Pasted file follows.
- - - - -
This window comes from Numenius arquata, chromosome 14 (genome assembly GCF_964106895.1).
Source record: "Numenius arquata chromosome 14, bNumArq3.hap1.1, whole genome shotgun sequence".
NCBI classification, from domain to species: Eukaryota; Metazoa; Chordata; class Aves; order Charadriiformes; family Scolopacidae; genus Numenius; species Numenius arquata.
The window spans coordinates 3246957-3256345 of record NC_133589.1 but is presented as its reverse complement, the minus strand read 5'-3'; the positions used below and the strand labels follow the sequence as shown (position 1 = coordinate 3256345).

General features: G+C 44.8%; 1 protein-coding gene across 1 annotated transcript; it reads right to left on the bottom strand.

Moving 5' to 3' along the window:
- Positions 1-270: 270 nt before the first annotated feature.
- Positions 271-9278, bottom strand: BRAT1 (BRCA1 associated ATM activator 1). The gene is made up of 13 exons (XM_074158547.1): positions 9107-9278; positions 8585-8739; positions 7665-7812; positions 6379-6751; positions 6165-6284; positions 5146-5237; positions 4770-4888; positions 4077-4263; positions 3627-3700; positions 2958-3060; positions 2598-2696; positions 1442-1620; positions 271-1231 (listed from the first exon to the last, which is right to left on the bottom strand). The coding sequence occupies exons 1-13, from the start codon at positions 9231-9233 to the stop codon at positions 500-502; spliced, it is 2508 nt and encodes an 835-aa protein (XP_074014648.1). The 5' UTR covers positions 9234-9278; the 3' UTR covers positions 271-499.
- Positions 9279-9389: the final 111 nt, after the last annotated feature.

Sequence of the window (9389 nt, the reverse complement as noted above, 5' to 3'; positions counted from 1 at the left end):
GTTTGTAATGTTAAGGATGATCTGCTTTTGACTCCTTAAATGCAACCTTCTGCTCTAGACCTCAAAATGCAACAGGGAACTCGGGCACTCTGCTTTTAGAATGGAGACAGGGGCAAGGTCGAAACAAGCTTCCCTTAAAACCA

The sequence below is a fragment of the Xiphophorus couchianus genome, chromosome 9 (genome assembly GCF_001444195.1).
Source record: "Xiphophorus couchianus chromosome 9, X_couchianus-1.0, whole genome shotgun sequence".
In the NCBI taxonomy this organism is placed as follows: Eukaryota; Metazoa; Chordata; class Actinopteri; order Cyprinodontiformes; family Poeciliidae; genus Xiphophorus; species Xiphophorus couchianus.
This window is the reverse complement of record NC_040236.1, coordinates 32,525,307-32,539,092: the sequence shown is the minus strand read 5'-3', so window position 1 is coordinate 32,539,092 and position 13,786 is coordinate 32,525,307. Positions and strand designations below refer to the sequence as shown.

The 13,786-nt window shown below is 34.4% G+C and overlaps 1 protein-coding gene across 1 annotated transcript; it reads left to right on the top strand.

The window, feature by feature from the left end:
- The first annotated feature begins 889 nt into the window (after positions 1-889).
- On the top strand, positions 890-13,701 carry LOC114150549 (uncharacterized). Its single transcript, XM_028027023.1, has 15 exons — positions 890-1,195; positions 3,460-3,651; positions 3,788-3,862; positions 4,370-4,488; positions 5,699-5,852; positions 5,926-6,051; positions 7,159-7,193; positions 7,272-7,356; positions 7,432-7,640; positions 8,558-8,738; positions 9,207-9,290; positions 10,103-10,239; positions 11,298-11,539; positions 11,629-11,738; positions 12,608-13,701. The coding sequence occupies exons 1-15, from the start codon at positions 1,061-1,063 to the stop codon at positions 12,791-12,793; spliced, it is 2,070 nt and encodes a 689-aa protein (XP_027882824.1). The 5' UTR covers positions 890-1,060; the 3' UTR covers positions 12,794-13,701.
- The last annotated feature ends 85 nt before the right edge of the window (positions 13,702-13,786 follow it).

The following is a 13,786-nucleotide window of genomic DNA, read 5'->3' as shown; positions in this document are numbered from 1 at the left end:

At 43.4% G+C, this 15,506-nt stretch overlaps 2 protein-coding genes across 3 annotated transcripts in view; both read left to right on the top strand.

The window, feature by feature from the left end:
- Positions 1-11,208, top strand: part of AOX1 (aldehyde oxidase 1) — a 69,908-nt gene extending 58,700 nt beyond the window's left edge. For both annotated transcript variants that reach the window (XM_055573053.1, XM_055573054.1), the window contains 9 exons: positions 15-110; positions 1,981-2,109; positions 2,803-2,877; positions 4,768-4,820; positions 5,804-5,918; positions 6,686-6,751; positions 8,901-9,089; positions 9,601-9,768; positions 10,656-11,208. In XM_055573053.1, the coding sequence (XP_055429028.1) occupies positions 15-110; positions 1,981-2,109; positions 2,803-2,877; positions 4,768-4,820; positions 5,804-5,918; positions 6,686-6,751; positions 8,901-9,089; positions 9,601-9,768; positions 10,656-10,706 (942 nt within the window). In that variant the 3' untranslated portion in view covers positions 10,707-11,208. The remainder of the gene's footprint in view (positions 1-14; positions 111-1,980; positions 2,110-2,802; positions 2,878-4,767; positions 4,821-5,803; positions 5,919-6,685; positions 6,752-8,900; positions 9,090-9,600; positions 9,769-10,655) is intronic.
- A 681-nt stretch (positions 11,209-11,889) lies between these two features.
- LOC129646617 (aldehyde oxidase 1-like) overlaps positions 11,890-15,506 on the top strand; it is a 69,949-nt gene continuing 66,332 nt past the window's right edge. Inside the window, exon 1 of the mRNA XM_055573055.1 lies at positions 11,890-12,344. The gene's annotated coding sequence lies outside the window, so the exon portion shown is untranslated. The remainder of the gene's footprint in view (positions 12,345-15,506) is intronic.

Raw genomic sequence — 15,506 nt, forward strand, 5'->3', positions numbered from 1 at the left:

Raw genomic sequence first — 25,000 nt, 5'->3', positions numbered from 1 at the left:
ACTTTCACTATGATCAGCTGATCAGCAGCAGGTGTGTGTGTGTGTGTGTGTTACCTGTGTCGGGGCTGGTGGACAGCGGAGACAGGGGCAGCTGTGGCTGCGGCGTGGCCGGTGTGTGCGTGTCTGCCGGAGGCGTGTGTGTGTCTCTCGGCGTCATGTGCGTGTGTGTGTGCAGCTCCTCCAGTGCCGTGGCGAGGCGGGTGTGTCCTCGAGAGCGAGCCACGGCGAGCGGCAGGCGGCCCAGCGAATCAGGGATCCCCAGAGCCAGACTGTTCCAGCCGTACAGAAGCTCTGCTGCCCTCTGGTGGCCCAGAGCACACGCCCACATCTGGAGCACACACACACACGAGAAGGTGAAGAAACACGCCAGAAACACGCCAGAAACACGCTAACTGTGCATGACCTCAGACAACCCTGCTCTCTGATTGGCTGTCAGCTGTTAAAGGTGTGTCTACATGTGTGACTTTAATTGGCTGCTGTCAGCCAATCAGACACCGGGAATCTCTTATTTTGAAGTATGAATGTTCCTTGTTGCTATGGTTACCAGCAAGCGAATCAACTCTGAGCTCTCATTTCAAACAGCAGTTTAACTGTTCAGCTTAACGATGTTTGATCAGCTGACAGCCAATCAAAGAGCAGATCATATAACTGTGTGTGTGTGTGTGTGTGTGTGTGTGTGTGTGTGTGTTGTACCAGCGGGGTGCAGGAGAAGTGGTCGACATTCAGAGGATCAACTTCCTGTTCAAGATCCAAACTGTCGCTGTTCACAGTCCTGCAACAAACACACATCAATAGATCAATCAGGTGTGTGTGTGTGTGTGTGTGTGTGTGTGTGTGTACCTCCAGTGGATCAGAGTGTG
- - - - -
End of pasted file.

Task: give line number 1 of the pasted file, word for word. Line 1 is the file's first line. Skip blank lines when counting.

This window comes from Numenius arquata, chromosome 14 (genome assembly GCF_964106895.1).